There are likely a number of small businesses in your community that would like to be able to call on you from time to time when an employee is sick or on vacation. Since you are an independent contractor, you are free to turn down assignments, giving you more flexibility than you would have as a part-time employee.

While starting a small business in retirement can be way to stay busy and earn extra income, be careful about selecting the business you start. In particular, stay away from pre-packaged work-at-home businesses. The business you start on your own is likely to be a lot more successful than something you pay for.

The Federal Trade Commission warns that consumers have lost thousands of dollars on schemes that sounded great but turned out to be scams.  


Thermal-imaging devices can steal your PINs and passcodes

Luckily, a NASA engineer discovered an easy way to protect yourself

By Jennifer Abel of ConsumerAffairs
September 2, 2014

PhotoYour passcodes and PINs (personal identification numbers) are at risk from a threat few people know about: cheap and ubiquitous thermal-imaging technology.

Thanks to thermal-imaging, any code you type into a push-button keypad — such as typing your PIN when you swipe your card at a cashier checkout or ATM, or typing an entry code into a push-button door lock — is easy for a thief with the right smartphone attachment to steal.

Luckily, it's just as easy to protect yourself from such PIN theft, and you don't even need any special technology to do it.

Former NASA engineer Mark Rober explained how this works in a four-minute video he posted on YouTube this weekend, demonstrating how very easy it is for an iPhone user with a FLIROne thermal-imaging attachment to steal your PIN by simply tracing the heat signature of your fingertips across the buttons.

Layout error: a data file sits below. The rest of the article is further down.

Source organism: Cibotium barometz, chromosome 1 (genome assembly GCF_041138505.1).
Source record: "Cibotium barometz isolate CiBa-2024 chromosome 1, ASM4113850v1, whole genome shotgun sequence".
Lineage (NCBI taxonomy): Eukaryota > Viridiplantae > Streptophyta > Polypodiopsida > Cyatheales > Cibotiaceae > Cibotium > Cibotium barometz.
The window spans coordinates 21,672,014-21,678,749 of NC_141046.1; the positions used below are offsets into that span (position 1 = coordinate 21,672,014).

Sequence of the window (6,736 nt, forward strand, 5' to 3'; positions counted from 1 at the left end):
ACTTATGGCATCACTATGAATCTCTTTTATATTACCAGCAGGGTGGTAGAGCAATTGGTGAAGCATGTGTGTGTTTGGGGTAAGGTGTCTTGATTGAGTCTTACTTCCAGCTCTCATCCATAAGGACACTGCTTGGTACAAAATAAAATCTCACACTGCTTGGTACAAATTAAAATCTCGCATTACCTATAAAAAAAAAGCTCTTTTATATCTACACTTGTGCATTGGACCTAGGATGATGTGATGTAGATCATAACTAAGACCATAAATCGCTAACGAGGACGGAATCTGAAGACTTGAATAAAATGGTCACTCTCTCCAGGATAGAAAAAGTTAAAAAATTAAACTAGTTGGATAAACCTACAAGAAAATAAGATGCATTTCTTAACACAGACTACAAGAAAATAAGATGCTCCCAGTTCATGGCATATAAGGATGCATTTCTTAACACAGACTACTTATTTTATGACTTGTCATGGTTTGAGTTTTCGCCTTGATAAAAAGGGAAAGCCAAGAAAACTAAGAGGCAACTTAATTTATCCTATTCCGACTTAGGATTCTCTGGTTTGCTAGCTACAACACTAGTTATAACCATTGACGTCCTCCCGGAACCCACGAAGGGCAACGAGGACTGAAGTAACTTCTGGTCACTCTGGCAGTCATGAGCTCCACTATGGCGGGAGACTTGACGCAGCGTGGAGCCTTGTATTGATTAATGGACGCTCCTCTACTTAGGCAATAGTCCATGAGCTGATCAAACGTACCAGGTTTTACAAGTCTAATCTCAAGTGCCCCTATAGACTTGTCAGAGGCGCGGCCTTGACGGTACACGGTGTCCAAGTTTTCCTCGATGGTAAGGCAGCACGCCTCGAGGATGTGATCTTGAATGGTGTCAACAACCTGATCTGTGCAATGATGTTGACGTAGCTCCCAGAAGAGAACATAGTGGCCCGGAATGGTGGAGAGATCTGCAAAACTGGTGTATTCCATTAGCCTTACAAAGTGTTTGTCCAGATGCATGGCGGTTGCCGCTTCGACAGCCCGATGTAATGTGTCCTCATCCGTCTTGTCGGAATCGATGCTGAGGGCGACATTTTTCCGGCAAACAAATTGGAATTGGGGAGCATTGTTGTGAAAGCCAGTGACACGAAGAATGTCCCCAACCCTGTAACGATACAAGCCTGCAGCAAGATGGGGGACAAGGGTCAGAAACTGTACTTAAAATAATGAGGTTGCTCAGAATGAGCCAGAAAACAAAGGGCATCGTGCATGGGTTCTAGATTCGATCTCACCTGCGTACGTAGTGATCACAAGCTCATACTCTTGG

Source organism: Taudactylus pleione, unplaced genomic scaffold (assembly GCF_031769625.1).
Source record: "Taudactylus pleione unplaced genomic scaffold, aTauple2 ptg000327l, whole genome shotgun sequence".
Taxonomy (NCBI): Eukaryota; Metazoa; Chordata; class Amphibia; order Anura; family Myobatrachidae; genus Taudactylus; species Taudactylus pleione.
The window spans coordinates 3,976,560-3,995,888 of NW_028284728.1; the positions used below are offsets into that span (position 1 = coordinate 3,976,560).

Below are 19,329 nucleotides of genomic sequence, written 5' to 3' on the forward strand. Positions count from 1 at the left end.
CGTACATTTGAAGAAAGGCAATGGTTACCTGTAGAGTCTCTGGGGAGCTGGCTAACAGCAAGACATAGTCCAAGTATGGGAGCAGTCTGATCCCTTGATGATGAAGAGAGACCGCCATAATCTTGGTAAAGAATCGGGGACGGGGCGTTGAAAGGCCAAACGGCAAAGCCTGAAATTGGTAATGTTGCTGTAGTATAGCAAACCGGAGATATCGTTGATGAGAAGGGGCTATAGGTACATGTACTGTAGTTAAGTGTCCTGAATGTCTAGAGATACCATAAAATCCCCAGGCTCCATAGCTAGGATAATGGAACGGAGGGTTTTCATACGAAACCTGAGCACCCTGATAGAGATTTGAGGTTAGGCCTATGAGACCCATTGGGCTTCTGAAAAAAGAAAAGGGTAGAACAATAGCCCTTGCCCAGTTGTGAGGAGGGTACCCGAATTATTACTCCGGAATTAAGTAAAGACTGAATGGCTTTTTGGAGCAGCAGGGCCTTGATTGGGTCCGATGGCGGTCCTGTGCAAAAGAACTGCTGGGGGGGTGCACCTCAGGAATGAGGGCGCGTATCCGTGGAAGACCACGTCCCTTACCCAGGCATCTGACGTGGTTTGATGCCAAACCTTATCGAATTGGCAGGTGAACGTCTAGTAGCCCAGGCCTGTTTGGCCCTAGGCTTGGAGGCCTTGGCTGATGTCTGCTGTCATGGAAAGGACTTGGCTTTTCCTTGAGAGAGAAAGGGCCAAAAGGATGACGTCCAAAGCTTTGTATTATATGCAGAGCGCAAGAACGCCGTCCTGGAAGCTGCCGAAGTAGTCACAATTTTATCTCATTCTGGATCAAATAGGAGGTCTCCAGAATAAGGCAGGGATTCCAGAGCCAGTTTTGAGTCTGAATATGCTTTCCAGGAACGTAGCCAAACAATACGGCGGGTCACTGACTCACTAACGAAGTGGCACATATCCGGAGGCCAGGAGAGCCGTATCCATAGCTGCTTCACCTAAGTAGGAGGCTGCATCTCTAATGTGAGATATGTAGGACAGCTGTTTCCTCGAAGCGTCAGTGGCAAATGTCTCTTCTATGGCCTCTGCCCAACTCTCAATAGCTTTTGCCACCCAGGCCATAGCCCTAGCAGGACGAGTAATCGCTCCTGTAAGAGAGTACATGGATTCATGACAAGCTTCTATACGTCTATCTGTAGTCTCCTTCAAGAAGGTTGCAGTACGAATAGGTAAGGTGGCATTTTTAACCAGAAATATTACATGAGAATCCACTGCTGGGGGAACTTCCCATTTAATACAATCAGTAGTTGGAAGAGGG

“Thermal imaging” refers to the ability to literally see (or photograph) heat. Heat actually generates its own light — light which human eyes cannot detect, because we can't see infrared radiation: of all the many types of radiation in existence, we can only see the relatively tiny bit of the spectrum which we call “visible light.”

You're familiar with the so-called seven colors of the rainbow, the ROY G BIV spectrum: red, orange, yellow, green, blue, indigo and violet. Red and violet basically mark the two limits of the spectrum visible to us. We can't see what comes before red (infrared) or after violet (ultraviolet), but we can still feel their effects — we feel infrared radiation as heat, and get sunburned after too much exposure to ultraviolet.

Though our own eyes can't detect it, humanity has had the technological ability to “see” or detect heat/infrared light for more than a hundred years; the first camera capable of thermal imaging was invented in 1929. Until recently, thermal-imaging devices were large, bulky and incredibly expensive … but a FLIROne phone attachment costs less than $350 and looks like a smartphone case.

Holding the phone

In Rober's video, he went to the grocery store and demonstrated how easily he could steal the PIN of another woman in line ahead of him: she paid for her purchases by swiping her credit or debit card, then typing her PIN code into the keypad.

After she left, Rober casually held his phone over the keypad. (When you watch him do this in the video, he looks no different from someone merely “holding his phone” – no casual observer would guess he was actually taking a photograph or otherwise collecting data with it.)

The scene switched to Rober standing in his own living room. “So let me explain what just happened,” he said. He showed how the FLIROne attachment fit onto his phone, and gave a brief explanation of how thermal imaging works. The video then panned over the empty sofa where Rober had been sitting until 30 seconds before; a thermal imaging photo of the sofa clearly showed exactly where Rober had been sitting, a spot still glowing from the warmth of his body heat.

Over time, of course, that bright spot faded, as the leftover body heat in the sofa dissipated. But that's exactly why thermal imaging can be used to figure out your PIN: “Your fingers leave a thermal signature when you type your PIN code into a debit-card machine like this, and as you can see, in this case, the PIN code was 1-2-3-4-5.”

As Rober said this, the video showed his fingers under normal light pressing buttons on a debit-card machine; then it switched to a thermal image showing buttons 1 through 5 glowing with varying levels of heat-brightness.

Since heat fades over time, the most recently pressed button will shine the most brightly when viewed under thermal imaging, whereas the first button pressed will be the most dim, since it's had the most time to cool down. That's how someone can not only determine which buttons you pressed, but in which order.